He brainstormed wilder alternatives, at one point even mulling crowd-sourced equity funding. But because the company had already gotten criticism for going to the Kickstarter well too often, that option was discarded. As were other options, including Hail Mary schemes “like firing everyone and bringing the company down to 10 people and just seeing what would be next.”
He now compares the situation to the real-time gaming scenarios that election night commentators charted as states kept going red: what was the narrowing path for Hillary Clinton to eke out an electoral victory? As with the Democratic candidate, there proved to be no path.
In October, Migicovsky made the final determination that Pebble was sunk. It was time to sell off what he could, with the priority of protecting his customers, sticking by his developers, and doing the best he could for his employees. Oddly, the pivot gave renewed energy to him and his executives. “Once we made that decision in October it was straight shooting,” recalls Migicovsky. “We had a mission. We had to sell the company.”
The best suitor turned out to be Fitbit, a leader in fitness wearables and a recent entry into the smartwatch market.
Migicovsky says that what attracted him to Fitbit (besides the relatively modest cash, which Bloomberg Business Week estimates as south of $40 million) was the company’s willingness to keep Pebble’s developers and users in the game. Though it’s not clear how this will unfold — will future Fitbit watches run on the Pebble operating system?— Migicovsky now indicates on his blog that the Fitbit deal could expand the reach of developers from Pebble’s user base of two million to Fitbit’s 50 million. “Fitbit is going above and beyond to support the developers,” says Migicovsky.
Though all the particulars of the deal aren’t public (and Migicovsky wasn’t free to share them), from the announcements in the respective Pebble and Fitbit blogs, the deal emerges as an asset sale involving Pebble’s software, firmware, patents, but not the actual hardware or inventory. Pebble is still responsible for its own debts. A number of Pebblers, as Migicovsky’s employees are known, will join Fitbit; they’re mostly engineers — an awkward circumstance, to be sure. Migicovsky confirms that those who don’t will receive severance.
Pebble watches will still keep ticking, of course, and initially, Fitbit will support Pebble watches, though warranties are no longer valid. Those who created third-party apps and add-ons can still sell to what will be a shrinking Pebble community. Those who ordered Pebble products on Kickstarter will get refunds.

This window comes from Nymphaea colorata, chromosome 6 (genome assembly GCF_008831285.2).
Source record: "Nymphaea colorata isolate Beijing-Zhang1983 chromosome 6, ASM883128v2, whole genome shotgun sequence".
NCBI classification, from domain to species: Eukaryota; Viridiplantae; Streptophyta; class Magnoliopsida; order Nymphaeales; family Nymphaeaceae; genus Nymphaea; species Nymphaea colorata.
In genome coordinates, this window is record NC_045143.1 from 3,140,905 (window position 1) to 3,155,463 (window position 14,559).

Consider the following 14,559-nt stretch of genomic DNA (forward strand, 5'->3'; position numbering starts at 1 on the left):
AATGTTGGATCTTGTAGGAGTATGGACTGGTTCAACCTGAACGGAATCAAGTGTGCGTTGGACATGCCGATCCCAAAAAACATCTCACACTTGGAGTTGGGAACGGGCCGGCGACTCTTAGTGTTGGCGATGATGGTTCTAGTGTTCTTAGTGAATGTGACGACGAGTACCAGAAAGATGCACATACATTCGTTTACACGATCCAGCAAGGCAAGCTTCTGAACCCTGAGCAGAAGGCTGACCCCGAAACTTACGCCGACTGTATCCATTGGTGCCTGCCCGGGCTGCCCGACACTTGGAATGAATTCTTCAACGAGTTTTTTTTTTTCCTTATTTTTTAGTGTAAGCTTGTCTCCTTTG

Fitbit has had its own problems of late— last month it cut its estimates of holiday sales and its stock is at an all-time low — but adding the expertise of Pebble’s engineers and the patents on some of Pebble’s more innovative features will presumably improve future Fitbit products. Ironically, when I spoke to Migicovsky last April, he cited Fitbit as a company that understood early that fitness would be the dominant function of wearables in these early days, and was building on that. “They have an outline of how they transition from health and wellness into more of a general-purpose smartwatch,” he told me. “We have the opposite situation right now where we started out as this general purpose smartwatch and need[ed] to recognize that health is one of the number one things people do with Pebble.” He had no idea then, of course, that Fitbit would try to accomplish its transition with the remains of his own company.
A press release statement from James Park, CEO and co-founder of Fitbit, synchs with this theory: “With basic wearables getting smarter and smartwatches adding health and fitness capabilities, we see an opportunity to build on our strengths and extend our leadership position in the wearables category.” (I tried to talk to Park but wasn’t able to connect with him before my deadline.)
Migicovsky himself will not be going to Fitbit. He won’t confirm or deny reports after our conversation that he will work for Y Combinator. No matter what he does, he’s not leaving Pebble as a wealthy man. “It’s not that kind of a deal,” he says. “This deal is mainly about customers, employees, and vendors.”
“I wouldn’t change that much,” he says. “It didn’t go perfectly to plan, but things rarely do. We gave it a shot. We built a great product, we shipped it, we started a market…and we weren’t able to get to the next step.”
And what about that Silicon Valley badge of distinction known as failure? Migicovsky doesn’t believe he owns it. “I wasn’t necessarily following the mantra of fail fast,” he says of his nine-year odyssey. Yet, for Migicovsky, a large motivation for the sale was preservation—the opportunity to continue nurturing the community he’d built. “It’s not a massive community, [but] I think it’s a meaningful amount: two million people out in the world,” he recalls.
As I see it, Eric Migicovsky accomplished quite a lot in his twenties. Despite its abrupt ending, Pebble was an innovative and expansive company that delivered value to its users and an appreciative community for developers. It was a breath of fresh air in a space where big companies compete with grim and sometimes misguided determination. Only 30, Migicovsky has plenty of time for future glories. And plenty of leftover watches to keep that time.